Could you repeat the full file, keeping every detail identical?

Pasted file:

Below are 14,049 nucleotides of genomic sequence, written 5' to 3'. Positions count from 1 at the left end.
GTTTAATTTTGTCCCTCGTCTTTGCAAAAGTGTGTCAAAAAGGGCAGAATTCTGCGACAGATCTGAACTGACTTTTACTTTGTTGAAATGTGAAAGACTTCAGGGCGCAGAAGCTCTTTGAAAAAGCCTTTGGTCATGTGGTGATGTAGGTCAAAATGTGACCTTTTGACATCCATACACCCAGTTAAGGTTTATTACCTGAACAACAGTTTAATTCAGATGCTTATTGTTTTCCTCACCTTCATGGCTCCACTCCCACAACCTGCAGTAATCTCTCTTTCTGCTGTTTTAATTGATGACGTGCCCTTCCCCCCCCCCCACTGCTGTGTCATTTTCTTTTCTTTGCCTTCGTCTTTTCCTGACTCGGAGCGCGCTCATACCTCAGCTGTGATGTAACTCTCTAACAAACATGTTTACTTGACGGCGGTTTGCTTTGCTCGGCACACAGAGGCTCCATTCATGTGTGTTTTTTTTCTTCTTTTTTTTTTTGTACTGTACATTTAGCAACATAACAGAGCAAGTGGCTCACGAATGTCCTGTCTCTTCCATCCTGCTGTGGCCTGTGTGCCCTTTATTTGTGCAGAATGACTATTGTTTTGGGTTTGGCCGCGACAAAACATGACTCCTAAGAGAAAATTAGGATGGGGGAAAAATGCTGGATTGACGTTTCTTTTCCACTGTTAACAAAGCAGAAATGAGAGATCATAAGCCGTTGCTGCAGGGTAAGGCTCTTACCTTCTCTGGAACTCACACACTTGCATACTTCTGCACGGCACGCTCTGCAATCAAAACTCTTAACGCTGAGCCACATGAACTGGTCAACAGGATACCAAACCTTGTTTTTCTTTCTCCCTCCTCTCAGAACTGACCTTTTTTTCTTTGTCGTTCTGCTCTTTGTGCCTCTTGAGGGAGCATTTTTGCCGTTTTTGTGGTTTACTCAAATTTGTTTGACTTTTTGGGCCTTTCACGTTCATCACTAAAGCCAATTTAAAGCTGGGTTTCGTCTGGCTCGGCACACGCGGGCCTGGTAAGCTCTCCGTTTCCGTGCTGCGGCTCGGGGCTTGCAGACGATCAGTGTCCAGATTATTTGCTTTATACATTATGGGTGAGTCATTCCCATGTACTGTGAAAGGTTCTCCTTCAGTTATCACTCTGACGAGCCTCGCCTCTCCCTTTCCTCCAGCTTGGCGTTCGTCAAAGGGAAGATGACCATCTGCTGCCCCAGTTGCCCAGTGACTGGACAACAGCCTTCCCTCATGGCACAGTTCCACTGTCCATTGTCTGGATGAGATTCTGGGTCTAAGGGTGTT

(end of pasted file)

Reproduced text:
Below are 14,049 nucleotides of genomic sequence, written 5' to 3'. Positions count from 1 at the left end.
GTTTAATTTTGTCCCTCGTCTTTGCAAAAGTGTGTCAAAAAGGGCAGAATTCTGCGACAGATCTGAACTGACTTTTACTTTGTTGAAATGTGAAAGACTTCAGGGCGCAGAAGCTCTTTGAAAAAGCCTTTGGTCATGTGGTGATGTAGGTCAAAATGTGACCTTTTGACATCCATACACCCAGTTAAGGTTTATTACCTGAACAACAGTTTAATTCAGATGCTTATTGTTTTCCTCACCTTCATGGCTCCACTCCCACAACCTGCAGTAATCTCTCTTTCTGCTGTTTTAATTGATGACGTGCCCTTCCCCCCCCCCCACTGCTGTGTCATTTTCTTTTCTTTGCCTTCGTCTTTTCCTGACTCGGAGCGCGCTCATACCTCAGCTGTGATGTAACTCTCTAACAAACATGTTTACTTGACGGCGGTTTGCTTTGCTCGGCACACAGAGGCTCCATTCATGTGTGTTTTTTTTCTTCTTTTTTTTTTTGTACTGTACATTTAGCAACATAACAGAGCAAGTGGCTCACGAATGTCCTGTCTCTTCCATCCTGCTGTGGCCTGTGTGCCCTTTATTTGTGCAGAATGACTATTGTTTTGGGTTTGGCCGCGACAAAACATGACTCCTAAGAGAAAATTAGGATGGGGGAAAAATGCTGGATTGACGTTTCTTTTCCACTGTTAACAAAGCAGAAATGAGAGATCATAAGCCGTTGCTGCAGGGTAAGGCTCTTACCTTCTCTGGAACTCACACACTTGCATACTTCTGCACGGCACGCTCTGCAATCAAAACTCTTAACGCTGAGCCACATGAACTGGTCAACAGGATACCAAACCTTGTTTTTCTTTCTCCCTCCTCTCAGAACTGACCTTTTTTTCTTTGTCGTTCTGCTCTTTGTGCCTCTTGAGGGAGCATTTTTGCCGTTTTTGTGGTTTACTCAAATTTGTTTGACTTTTTGGGCCTTTCACGTTCATCACTAAAGCCAATTTAAAGCTGGGTTTCGTCTGGCTCGGCACACGCGGGCCTGGTAAGCTCTCCGTTTCCGTGCTGCGGCTCGGGGCTTGCAGACGATCAGTGTCCAGATTATTTGCTTTATACATTATGGGTGAGTCATTCCCATGTACTGTGAAAGGTTCTCCTTCAGTTATCACTCTGACGAGCCTCGCCTCTCCCTTTCCTCCAGCTTGGCGTTCGTCAAAGGGAAGATGACCATCTGCTGCCCCAGTTGCCCAGTGACTGGACAACAGCCTTCCCTCATGGCACAGTTCCACTGTCCATTGTCTGGATGAGATTCTGGGTCTAAGGGTGTT